Exactly 70 years ago, the sprawling Indian subcontinent collectively known as the British Raj was granted full independence from the United Kingdom. Despite the initial turmoil and bloodshed that accompanied this partition, Independence Day has largely become a symbol of pride and patriotism among Pakistanis and Indians alike… a time for South Asians to celebrate their freedom. Except that for most LGBT people in India and the rest of South Asia, this freedom is merely lip service. Gays and lesbians continue to face legal and social difficulties not experienced by heterosexual people. Forget about the freedom to marry who you love, even the mere fact that you’re gay can be a cause for harassment, extortion, or even a criminal conviction. All because the country has hung on to an outdated piece of legislation dating back to 1860 that criminalises homosexuality. The British, who bequeathed us this law when they left, have gone on to make great strides in recognising LGBT rights, even so far as legalising same-sex marriage back in 2012. But for some countries, this road to equality hasn’t always been easy.[/vc_column_text]
Over the course of my life, I’ve met many loving gay and lesbian couples who want nothing more than to be treated the same way as their straight counterparts. They want to be able to share and celebrate family events with their partners, knowing that they have the support and recognition of their families. As a parent, I can imagine nothing more rewarding than sharing our children’s joys, triumphs and sorrows. But until mainstream attitudes change, many Indian children will continue to hide their sexuality (and often even their lifelong partners) for fear of rejection.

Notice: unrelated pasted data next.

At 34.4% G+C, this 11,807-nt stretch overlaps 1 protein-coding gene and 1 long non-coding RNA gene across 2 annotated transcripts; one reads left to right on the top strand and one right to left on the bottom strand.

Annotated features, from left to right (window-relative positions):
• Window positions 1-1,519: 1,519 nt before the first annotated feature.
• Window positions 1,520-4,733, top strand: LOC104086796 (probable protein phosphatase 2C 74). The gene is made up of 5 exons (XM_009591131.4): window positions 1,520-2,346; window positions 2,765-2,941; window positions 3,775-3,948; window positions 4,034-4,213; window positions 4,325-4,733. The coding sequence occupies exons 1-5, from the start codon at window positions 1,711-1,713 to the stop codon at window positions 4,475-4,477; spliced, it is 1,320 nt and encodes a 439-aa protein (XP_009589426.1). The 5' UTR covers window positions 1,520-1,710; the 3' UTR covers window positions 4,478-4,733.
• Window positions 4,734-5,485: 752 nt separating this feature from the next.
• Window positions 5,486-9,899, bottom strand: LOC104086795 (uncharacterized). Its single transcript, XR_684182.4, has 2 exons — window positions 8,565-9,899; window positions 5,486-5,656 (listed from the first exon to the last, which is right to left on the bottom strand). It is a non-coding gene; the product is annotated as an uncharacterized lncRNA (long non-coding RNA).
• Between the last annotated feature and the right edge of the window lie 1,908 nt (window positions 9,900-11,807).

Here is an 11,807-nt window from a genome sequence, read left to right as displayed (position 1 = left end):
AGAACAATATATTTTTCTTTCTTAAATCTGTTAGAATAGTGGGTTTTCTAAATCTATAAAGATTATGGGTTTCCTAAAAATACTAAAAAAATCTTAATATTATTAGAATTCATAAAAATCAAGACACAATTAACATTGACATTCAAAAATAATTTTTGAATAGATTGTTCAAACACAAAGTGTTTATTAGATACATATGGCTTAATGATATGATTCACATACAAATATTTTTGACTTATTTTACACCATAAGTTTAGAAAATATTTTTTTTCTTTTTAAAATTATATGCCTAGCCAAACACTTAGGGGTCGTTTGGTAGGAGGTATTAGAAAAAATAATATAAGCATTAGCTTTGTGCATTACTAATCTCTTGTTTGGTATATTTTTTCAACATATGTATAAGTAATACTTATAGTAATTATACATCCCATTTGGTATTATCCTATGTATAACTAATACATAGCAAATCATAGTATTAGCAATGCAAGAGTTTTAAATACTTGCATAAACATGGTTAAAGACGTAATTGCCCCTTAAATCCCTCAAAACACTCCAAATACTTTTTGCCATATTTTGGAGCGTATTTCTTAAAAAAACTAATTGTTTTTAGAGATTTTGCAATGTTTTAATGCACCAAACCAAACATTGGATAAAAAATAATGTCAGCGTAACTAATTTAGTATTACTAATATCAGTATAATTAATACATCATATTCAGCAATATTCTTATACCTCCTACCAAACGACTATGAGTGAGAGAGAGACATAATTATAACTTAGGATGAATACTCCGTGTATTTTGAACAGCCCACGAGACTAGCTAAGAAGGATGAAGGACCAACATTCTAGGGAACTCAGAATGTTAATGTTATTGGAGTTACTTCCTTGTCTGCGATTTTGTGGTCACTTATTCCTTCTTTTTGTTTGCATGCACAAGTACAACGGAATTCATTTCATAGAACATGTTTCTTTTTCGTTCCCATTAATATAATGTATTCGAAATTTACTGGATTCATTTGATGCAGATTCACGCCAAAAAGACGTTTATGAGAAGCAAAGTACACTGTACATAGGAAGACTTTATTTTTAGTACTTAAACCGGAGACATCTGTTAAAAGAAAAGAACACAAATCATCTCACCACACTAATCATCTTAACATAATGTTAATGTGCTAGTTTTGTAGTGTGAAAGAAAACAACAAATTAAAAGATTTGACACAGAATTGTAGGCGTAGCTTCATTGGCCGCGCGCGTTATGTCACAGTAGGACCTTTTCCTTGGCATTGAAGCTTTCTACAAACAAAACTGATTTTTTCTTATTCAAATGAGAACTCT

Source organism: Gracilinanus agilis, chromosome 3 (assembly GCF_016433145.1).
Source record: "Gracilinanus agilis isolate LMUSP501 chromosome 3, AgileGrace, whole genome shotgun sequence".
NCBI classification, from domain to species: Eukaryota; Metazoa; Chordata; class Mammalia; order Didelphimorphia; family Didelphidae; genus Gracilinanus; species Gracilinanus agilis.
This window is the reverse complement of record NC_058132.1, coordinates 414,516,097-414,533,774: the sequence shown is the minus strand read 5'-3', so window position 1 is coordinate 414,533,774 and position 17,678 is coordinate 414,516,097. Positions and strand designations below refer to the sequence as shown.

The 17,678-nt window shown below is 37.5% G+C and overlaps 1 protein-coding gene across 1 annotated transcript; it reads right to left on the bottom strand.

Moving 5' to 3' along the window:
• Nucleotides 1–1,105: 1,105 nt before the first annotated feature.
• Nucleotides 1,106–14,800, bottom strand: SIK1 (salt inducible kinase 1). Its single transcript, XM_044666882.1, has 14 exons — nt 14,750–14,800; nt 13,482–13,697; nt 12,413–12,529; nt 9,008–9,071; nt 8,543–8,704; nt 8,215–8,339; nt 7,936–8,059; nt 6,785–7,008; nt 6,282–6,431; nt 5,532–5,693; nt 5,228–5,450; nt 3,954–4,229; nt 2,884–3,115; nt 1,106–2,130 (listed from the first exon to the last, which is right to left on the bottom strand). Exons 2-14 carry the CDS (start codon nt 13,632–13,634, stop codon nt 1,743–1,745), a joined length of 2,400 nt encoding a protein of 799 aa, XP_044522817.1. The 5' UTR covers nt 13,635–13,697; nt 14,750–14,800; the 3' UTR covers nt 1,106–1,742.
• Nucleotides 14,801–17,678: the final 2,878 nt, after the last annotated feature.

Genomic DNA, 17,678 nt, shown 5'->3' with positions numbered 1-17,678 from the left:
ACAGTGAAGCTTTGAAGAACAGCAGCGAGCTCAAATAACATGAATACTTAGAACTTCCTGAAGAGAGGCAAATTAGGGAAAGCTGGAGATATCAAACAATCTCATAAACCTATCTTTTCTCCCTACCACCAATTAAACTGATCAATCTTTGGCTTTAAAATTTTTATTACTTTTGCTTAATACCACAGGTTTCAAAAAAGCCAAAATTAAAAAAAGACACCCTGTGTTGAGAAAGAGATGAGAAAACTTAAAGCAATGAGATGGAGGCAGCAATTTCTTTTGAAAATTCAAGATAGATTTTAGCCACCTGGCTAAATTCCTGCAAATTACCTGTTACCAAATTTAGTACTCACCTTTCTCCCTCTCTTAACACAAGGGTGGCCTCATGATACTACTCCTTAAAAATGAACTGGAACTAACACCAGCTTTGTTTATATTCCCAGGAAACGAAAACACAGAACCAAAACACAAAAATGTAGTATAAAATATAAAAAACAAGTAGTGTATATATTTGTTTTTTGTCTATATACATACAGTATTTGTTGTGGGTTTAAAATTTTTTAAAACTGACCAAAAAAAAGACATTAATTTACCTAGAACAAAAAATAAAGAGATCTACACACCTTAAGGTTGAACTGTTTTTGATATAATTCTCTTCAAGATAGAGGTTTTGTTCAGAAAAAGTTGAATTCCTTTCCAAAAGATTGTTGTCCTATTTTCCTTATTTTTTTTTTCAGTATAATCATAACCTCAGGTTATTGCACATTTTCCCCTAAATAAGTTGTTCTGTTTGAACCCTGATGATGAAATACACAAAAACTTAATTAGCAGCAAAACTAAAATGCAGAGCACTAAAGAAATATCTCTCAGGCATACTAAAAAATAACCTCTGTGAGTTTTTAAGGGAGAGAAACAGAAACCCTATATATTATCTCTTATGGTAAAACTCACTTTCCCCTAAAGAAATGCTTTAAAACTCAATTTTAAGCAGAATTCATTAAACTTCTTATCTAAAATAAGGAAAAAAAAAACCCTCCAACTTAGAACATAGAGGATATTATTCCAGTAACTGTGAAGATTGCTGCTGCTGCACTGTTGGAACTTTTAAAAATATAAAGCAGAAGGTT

For Indians, Pakistanis, Bangladeshis and Sri Lankans living here in Australia, I recognise that it can sometimes be a struggle to reconcile our culture with this country’s more liberal attitudes towards social issues. And I can see why you may be tempted to take the side of culture when it comes time to vote during the upcoming postal survey on same-sex marriage.
But let me tell you this: we’ve all been here before. There was a time not long ago when Brahmins couldn’t marry Dalits, when Hindus couldn’t marry Muslims, when widows were forbidden from remarrying while babies were wed at childbirth. We have changed the definition of marriage time and again, and the world didn’t end. We can’t go on denying gays and lesbians their rights under the guise of cultural values, because every generation gets to define its own values. And this is your chance to make a difference.
So during the upcoming postal plebiscite on marriage equality, make sure you make your voice heard. That’s the important thing. Don’t sit around waiting for things to happen. Be an agent of change. Challenge the status quo, and let’s make history happen. And if, by chance, you decide to vote YES, rest easy in the confidence that you’re far more likely to be on the right side of history.